In six cases of transitional cell carcinoma, urine cytology smears prepared in this way and stained with anti-MCM5 antibodies showed strong staining of all malignant transitional cells, with unstained inflammatory and squamous cells in the background. Similar smears produced from urine of normal people attending urology clinics showed no staining of squamous or normal transitional cells.

EXAMPLE 30 DELFIA of Normal Cervical Samples and Cervical Samples From Patients with Squamous Intraepithelial Lesions

A dissociation enhancement lanthanide fluorescence immunoassay (DELFIA) was established for detection of human MCM5 using two different rabbit polyclonal anti-MCM5 antisera as described in Example 15 above.

Two samples of normal cervix and two samples of HSIL cervix were analysed. The tissue samples were solubilised by hypotonically swelling and douncing followed by salt extraction of DNA bound particles.

The two normal samples gave responses similar to the zero standards.

The two HSIL samples scored positive, indicating that abnormality in a cervical sample can be detected using immunoassay.

EXAMPLE 31 Staining of Various Carcinoma Tissues with Anti-MCM5 Antibody

Histological specimens of various carcinomas and leukaemic bone marrow were stained with anti-MCM5 antibodies, the results being as follows:

Stomach carcinoma showed greater than 50% staining of tumour cells.

Kidney carcinoma showed 30-50% staining of tumour cells.

Ovary carcinoma showed 30-50% staining of tumour cells.

Testis carcinoma showed 30-50% staining of tumour cells.

Bone marrow of acute leukaemia showed greater than 90% staining of tumour cells.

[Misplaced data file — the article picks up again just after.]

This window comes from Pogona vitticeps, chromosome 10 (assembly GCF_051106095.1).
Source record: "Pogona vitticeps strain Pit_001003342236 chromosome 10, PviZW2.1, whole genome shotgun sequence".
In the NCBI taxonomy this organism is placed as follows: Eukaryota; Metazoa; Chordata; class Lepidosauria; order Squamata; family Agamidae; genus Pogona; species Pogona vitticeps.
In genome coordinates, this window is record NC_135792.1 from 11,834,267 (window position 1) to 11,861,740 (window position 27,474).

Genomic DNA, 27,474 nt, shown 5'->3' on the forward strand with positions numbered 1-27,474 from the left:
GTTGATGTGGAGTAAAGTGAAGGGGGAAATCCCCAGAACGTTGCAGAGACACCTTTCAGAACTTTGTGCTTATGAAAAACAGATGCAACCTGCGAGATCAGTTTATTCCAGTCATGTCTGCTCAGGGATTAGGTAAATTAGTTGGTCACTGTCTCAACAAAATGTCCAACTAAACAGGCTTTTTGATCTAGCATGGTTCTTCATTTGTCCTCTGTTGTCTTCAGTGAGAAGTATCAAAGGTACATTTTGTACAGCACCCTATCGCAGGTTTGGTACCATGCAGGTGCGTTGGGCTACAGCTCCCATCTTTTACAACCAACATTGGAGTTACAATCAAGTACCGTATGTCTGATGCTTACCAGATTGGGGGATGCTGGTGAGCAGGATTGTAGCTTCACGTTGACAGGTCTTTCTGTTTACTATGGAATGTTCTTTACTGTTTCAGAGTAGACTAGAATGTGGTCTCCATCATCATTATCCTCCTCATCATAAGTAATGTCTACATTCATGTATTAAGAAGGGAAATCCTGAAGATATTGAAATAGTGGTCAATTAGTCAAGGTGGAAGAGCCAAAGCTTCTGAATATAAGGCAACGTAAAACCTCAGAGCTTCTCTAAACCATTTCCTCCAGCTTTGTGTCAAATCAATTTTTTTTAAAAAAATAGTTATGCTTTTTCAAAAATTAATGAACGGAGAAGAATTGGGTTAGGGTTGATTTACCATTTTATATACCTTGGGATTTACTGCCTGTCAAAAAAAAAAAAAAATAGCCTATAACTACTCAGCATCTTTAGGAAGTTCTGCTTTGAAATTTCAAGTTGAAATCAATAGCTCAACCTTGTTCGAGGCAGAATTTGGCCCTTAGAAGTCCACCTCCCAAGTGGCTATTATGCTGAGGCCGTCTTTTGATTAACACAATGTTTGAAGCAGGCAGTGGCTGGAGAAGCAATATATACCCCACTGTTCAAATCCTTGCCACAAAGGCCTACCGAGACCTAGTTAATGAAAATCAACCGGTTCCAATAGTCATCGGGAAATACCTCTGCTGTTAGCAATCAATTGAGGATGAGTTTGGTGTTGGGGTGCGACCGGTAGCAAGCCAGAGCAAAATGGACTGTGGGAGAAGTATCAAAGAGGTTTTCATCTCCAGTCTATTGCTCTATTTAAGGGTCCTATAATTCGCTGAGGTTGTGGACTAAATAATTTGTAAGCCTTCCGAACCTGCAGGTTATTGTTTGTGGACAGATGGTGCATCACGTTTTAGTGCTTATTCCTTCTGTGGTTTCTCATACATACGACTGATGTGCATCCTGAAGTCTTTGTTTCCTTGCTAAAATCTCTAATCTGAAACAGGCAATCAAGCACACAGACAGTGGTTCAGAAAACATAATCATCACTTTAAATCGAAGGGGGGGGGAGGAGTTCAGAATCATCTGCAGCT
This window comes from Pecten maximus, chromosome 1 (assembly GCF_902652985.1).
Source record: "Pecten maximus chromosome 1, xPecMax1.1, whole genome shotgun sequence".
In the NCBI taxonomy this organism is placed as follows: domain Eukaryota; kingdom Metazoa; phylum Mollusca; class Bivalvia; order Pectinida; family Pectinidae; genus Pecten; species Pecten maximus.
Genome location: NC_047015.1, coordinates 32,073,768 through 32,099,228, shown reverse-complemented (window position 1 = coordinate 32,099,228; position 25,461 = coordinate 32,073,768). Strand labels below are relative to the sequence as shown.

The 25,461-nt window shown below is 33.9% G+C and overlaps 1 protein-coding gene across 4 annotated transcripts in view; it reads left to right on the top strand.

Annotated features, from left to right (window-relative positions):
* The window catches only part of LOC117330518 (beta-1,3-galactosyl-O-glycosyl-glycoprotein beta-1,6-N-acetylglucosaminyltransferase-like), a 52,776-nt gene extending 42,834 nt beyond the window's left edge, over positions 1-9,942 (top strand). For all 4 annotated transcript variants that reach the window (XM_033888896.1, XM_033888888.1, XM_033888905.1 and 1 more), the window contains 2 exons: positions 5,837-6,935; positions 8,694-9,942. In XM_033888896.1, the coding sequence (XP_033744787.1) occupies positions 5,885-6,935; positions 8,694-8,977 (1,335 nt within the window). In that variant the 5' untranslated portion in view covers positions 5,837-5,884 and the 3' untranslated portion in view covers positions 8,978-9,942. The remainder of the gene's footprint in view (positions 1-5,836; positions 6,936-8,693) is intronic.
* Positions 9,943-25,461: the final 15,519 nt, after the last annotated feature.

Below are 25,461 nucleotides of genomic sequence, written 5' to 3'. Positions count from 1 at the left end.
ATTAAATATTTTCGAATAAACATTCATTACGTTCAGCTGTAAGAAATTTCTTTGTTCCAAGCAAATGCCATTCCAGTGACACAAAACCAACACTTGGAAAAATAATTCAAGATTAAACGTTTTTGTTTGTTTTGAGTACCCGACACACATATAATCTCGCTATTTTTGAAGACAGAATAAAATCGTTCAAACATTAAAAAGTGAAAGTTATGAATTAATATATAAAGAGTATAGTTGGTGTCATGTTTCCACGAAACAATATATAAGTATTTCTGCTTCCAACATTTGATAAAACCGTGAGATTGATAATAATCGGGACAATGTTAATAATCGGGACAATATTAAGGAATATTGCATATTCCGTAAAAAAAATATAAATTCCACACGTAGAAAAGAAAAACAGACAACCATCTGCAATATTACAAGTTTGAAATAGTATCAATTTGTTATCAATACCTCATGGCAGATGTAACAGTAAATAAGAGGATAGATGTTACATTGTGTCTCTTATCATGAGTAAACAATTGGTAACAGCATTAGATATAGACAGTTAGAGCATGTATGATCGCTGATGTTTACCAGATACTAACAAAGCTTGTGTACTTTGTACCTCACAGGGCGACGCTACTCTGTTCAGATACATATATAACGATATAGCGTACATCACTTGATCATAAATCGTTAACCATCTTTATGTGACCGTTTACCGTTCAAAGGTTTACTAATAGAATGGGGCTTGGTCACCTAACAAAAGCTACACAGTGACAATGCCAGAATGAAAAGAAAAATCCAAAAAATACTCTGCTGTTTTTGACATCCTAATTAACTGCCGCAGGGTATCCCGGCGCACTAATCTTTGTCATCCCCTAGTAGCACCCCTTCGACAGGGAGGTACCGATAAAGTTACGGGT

EXAMPLE 32 Staining of Colon Smears

Faecal material was collected from healthy patients and surface exfoliated colonocytes were extracted from the faecal samples by means of magnetic beads coated with epithelia-specific antibodies, supplied by Dynal AS (Oslo, Norway), using the process as described in WO97/09600.

The extracted mixture of magnetic beads and epithelial cells was washed in TBS (Tris-buffered saline) containing 0.025% Triton. After fixation in 4% buffered paraformaldehyde, the cells were washed in TBS and smears were made from the resulting cell pellet. These were then treated as for smears from the urine samples.

The PAP stained smears showed a mixture of magnetic beads, some cellulose and cell debris; many columnar epithelial cells from the colon and a few squamous cells from the anal canal were present.

On staining with anti-MCM5 antibodies, similar results are obtained for normal and abnormal cells as for the bladder or cervix.

EXAMPLE 33 Staining of Bowel Sections of Patients with Ulcerative Colitis

Paraffin-embedded sections of bowel from cases of active ulcerative colitis were stained with antibodies against MCM5.

In all sections tested approximately 50% of the surface epithelial cells showed nuclear expression of MCM5 in the inflamed areas. Large numbers of lymphocytes are present in active ulcerative colitis, and these cells also showed frequent nuclear expression of MCM5.

Sections of quiescent ulcerative colitis (i.e. with no active inflammation) were also analysed. In all of these the surface epithelial cells showed no staining for MCM5. Of the small numbers of lymphocytes present in quiescent ulcerative colitis, only a rare cell showed nuclear staining for MCM5.

In the paraffin-embedded sections, staining of active and quiescent ulcerative colitis was found to be similar for MCM5 and PCNA.

EXAMPLE 34 Staining of Bowel Sections of Patients with Crohn's Disease

Staining of paraffin-embedded section of active Crohn's disease bowel showed nuclear expression of MCM5 in surface epithelial cells adjacent to regions of ulceration and inflammation. Lymphocytes in the inflammed tissue also showed frequent nuclear expression of MCM5.

Quiescent Crohn's disease bowel tissue was also tested and both the surface epithelial cells and the small numbers of lymphocytes present were negative for MCM5.

Similar findings were obtained for anti-MCM5 antibodies as for anti-PCNA antibodies on the paraffin-embedded cases of active and quiescent Crohn's disease.